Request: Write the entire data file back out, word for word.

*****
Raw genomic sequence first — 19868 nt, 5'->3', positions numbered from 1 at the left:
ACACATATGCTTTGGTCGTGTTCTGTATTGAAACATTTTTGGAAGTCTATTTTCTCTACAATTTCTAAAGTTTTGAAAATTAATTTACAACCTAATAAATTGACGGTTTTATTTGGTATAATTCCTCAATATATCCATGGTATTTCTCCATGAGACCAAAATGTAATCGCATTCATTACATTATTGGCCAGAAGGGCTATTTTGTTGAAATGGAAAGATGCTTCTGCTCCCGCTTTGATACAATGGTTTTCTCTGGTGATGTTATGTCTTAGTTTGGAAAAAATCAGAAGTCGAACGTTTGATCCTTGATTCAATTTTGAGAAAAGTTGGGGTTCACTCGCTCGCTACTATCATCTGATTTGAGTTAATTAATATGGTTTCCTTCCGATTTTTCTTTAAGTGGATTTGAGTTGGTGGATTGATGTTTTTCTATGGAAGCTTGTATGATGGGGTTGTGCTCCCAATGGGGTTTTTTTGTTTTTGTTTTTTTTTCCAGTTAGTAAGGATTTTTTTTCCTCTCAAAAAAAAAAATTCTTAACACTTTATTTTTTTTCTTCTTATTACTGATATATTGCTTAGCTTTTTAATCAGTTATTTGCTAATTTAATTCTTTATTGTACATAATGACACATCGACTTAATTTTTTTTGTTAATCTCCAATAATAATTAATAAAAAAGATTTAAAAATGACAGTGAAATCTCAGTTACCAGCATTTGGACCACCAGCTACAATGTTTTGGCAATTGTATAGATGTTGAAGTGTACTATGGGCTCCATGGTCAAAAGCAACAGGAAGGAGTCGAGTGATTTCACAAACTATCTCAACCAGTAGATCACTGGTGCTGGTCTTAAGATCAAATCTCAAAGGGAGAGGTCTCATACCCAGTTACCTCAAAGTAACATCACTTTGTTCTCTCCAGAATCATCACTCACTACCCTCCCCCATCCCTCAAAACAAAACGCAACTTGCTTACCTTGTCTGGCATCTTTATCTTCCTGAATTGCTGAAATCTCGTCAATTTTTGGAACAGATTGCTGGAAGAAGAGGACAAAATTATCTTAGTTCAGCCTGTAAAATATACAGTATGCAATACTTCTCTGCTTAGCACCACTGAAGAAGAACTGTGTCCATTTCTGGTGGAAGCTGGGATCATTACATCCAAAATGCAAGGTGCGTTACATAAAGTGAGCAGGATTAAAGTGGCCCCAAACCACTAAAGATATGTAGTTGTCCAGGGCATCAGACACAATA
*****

Raw genomic sequence first — 19868 nt, 5'->3', positions numbered from 1 at the left:
ACACATATGCTTTGGTCGTGTTCTGTATTGAAACATTTTTGGAAGTCTATTTTCTCTACAATTTCTAAAGTTTTGAAAATTAATTTACAACCTAATAAATTGACGGTTTTATTTGGTATAATTCCTCAATATATCCATGGTATTTCTCCATGAGACCAAAATGTAATCGCATTCATTACATTATTGGCCAGAAGGGCTATTTTGTTGAAATGGAAAGATGCTTCTGCTCCCGCTTTGATACAATGGTTTTCTCTGGTGATGTTATGTCTTAGTTTGGAAAAAATCAGAAGTCGAACGTTTGATCCTTGATTCAATTTTGAGAAAAGTTGGGGTTCACTCGCTCGCTACTATCATCTGATTTGAGTTAATTAATATGGTTTCCTTCCGATTTTTCTTTAAGTGGATTTGAGTTGGTGGATTGATGTTTTTCTATGGAAGCTTGTATGATGGGGTTGTGCTCCCAATGGGGTTTTTTTGTTTTTGTTTTTTTTTCCAGTTAGTAAGGATTTTTTTTCCTCTCAAAAAAAAAAATTCTTAACACTTTATTTTTTTTCTTCTTATTACTGATATATTGCTTAGCTTTTTAATCAGTTATTTGCTAATTTAATTCTTTATTGTACATAATGACACATCGACTTAATTTTTTTTGTTAATCTCCAATAATAATTAATAAAAAAGATTTAAAAATGACAGTGAAATCTCAGTTACCAGCATTTGGACCACCAGCTACAATGTTTTGGCAATTGTATAGATGTTGAAGTGTACTATGGGCTCCATGGTCAAAAGCAACAGGAAGGAGTCGAGTGATTTCACAAACTATCTCAACCAGTAGATCACTGGTGCTGGTCTTAAGATCAAATCTCAAAGGGAGAGGTCTCATACCCAGTTACCTCAAAGTAACATCACTTTGTTCTCTCCAGAATCATCACTCACTACCCTCCCCCATCCCTCAAAACAAAACGCAACTTGCTTACCTTGTCTGGCATCTTTATCTTCCTGAATTGCTGAAATCTCGTCAATTTTTGGAACAGATTGCTGGAAGAAGAGGACAAAATTATCTTAGTTCAGCCTGTAAAATATACAGTATGCAATACTTCTCTGCTTAGCACCACTGAAGAAGAACTGTGTCCATTTCTGGTGGAAGCTGGGATCATTACATCCAAAATGCAAGGTGCGTTACATAAAGTGAGCAGGATTAAAGTGGCCCCAAACCACTAAAGATATGTAGTTGTCCAGGGCATCAGACACAATA